Evelyn Petrova — Living Water, written by Henry Lauer

It is always a little frustrating to review music originally intended to accompany dance or video: you miss out on something of the narrative force. Yet for once I find myself reviewing such a release and not feeling let down: Living Water is a unique, quirky, and energetic album even shorn of its visual counterpart.

The recording is live and flawless (which attests to vocalist/accordionist Evelyn Petrova’s prodigious skill) and taken from a one musician-one dancer theatre piece that Petrova created with dancer Tanya Khabarova called Taming of a Butterfly.

Petrova, despite being quite alone (musically at least), manages to create dynamic, flowing, and intricate music that somehow dives into the deeper parts of one’s consciousness.

Her playing is strongly folk-inflected, wild, anarchic, slurries of notes shattering across one’s hearing, playfully darting back and forth. She exploits the contrapuntal potential of the accordion deftly, coaxing the instrument into vivid conversations with itself. The songs dance from gentle tranquillity through to frenetic drama, and the dynamism of the songs and the album as a whole is captivating.

No less impressive are Petrova’s protean vocals – haunting and rousing folk singing, hissing, screaming, whispering, arguing (perhaps with Khabarova), and in general invoking a whirling carousel of characters, often several at once! At times her voice matches the rapid fire notes her accordion unleashes – a feat of great technical difficulty – and at other times her voice hangs rich and heavy with pathos.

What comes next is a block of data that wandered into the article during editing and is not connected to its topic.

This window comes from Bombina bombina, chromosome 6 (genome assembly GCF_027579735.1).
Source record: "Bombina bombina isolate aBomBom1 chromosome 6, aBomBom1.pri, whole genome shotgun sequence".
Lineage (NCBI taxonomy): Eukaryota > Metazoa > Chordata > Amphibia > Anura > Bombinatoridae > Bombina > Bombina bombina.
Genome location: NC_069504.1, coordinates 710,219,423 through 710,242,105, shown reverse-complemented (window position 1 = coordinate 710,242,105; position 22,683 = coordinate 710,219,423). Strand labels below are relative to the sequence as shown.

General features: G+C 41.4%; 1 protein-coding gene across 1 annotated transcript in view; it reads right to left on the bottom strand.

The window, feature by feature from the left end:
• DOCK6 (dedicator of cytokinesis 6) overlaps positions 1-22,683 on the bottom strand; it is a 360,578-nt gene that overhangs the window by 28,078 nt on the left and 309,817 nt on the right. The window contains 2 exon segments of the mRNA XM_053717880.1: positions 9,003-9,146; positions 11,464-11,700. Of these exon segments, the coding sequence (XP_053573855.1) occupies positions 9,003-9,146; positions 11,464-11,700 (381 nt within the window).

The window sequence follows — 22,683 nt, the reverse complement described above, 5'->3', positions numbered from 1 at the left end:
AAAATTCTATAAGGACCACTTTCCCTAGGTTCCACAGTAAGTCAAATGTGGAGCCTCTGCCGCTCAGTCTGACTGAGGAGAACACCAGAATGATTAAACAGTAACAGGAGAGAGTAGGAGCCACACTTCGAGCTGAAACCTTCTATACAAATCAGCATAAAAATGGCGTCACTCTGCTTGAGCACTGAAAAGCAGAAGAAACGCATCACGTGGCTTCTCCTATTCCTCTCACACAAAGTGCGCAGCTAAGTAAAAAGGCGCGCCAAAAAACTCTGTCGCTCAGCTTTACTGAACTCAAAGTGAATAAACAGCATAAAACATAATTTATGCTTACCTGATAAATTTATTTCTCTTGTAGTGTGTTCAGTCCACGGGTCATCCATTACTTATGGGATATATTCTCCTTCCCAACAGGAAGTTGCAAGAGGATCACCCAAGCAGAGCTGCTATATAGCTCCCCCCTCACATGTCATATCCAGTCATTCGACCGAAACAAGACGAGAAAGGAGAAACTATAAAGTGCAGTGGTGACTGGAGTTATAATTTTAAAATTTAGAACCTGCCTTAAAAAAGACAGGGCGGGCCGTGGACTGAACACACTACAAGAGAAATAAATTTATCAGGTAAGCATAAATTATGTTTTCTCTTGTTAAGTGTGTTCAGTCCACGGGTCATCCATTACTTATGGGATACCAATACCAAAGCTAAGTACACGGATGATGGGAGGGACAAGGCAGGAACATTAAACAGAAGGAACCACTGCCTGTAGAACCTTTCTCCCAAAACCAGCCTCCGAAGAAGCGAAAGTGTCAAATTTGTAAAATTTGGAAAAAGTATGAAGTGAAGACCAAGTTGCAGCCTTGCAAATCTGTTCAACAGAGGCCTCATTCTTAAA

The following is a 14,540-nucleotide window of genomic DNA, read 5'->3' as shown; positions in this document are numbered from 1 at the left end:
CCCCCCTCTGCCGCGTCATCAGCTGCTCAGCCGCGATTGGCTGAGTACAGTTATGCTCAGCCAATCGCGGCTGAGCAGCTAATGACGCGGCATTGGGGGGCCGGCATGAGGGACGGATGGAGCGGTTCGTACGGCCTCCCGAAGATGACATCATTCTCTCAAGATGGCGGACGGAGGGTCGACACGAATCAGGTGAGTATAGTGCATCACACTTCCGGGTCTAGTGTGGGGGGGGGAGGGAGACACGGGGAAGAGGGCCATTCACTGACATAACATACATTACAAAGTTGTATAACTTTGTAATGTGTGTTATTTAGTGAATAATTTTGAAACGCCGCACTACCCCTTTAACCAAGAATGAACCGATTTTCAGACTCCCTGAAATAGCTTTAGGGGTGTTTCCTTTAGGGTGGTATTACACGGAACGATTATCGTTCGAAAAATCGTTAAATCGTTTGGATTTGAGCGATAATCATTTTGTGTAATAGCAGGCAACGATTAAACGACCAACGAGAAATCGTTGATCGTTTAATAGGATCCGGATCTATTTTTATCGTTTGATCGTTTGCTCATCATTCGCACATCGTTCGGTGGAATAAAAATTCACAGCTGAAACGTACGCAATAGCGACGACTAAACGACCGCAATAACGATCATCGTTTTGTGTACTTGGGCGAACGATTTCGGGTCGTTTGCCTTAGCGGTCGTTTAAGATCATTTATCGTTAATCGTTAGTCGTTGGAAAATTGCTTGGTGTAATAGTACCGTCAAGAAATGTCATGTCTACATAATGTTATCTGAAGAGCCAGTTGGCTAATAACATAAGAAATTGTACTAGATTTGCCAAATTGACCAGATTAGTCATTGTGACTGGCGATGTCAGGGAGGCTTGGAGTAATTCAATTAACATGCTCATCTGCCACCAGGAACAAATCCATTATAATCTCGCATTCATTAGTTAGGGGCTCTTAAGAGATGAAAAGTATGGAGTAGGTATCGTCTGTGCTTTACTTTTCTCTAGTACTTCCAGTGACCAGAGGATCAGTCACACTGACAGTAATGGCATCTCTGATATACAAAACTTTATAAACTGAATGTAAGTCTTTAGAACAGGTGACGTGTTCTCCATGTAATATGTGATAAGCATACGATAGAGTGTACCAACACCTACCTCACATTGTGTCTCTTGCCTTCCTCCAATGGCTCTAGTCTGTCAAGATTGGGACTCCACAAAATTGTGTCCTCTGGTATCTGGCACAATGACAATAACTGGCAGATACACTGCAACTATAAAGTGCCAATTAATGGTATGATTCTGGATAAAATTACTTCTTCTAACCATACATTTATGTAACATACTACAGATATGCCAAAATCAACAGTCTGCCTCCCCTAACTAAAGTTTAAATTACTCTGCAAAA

Despite the multiplicity of moods and atmospheres threaded together on this release matters never become disjointed or artificial. Somehow this energetic torrent seamlessly segues from spirit to spirit, moment to moment, and one barely gets a chance to rest. Again, that Petrova maintains this pile-driving momentum for 50 minutes live, without dropping a single note, is truly impressive.

If experimentalism is to have a promising future then I am certain that Petrova is showing us the way – for all of the confounding moments on this release, the humour, playfulness, violation of convention, it never ceases to inspire and illuminate and invite us into further indulgences.

Perhaps her deep grasp of folk music is what enables her to set the experimental aspects of her music to such good use – there is a sense of context and tradition which, though dramatically metamorphosed, nevertheless provides a strong tap root for exotic branches to bloom.

I strongly recommend this daring, downright dizzying album. This release is a perfect demonstration of the magic that music can evoke in the hands of a master.

Evelina Petrova and Roberto Dani
Part of the project "Mirrors. Dedication to Andrey Tarkovsky"
Fornacepasquinuci gallery, Italy 2014

Two fragments
(Lullaby, Round-Dance)

Evelina Petrova and Alexander Balanesku. Video from Ethnomechanica world music festival 2009 in Saint-Petersburg.

Previous concerts

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